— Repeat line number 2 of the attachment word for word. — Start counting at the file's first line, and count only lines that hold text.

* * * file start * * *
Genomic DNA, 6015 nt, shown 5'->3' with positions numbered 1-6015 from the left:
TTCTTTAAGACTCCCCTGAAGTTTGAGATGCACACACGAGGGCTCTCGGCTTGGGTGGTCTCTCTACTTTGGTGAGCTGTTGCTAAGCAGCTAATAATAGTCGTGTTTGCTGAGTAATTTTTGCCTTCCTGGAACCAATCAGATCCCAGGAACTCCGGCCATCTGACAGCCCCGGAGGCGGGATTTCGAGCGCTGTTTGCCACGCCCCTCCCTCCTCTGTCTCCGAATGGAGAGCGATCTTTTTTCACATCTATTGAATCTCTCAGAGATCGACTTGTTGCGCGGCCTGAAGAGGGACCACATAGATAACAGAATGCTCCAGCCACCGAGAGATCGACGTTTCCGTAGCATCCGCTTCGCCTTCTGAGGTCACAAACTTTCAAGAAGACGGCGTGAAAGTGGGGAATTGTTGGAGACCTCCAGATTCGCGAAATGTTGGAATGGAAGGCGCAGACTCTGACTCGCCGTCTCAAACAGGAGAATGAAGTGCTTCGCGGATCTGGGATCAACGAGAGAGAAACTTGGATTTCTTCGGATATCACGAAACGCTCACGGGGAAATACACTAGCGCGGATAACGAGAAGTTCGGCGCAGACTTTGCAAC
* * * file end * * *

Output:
TTCTTTAAGACTCCCCTGAAGTTTGAGATGCACACACGAGGGCTCTCGGCTTGGGTGGTCTCTCTACTTTGGTGAGCTGTTGCTAAGCAGCTAATAATAGTCGTGTTTGCTGAGTAATTTTTGCCTTCCTGGAACCAATCAGATCCCAGGAACTCCGGCCATCTGACAGCCCCGGAGGCGGGATTTCGAGCGCTGTTTGCCACGCCCCTCCCTCCTCTGTCTCCGAATGGAGAGCGATCTTTTTTCACATCTATTGAATCTCTCAGAGATCGACTTGTTGCGCGGCCTGAAGAGGGACCACATAGATAACAGAATGCTCCAGCCACCGAGAGATCGACGTTTCCGTAGCATCCGCTTCGCCTTCTGAGGTCACAAACTTTCAAGAAGACGGCGTGAAAGTGGGGAATTGTTGGAGACCTCCAGATTCGCGAAATGTTGGAATGGAAGGCGCAGACTCTGACTCGCCGTCTCAAACAGGAGAATGAAGTGCTTCGCGGATCTGGGATCAACGAGAGAGAAACTTGGATTTCTTCGGATATCACGAAACGCTCACGGGGAAATACACTAGCGCGGATAACGAGAAGTTCGGCGCAGACTTTGCAAC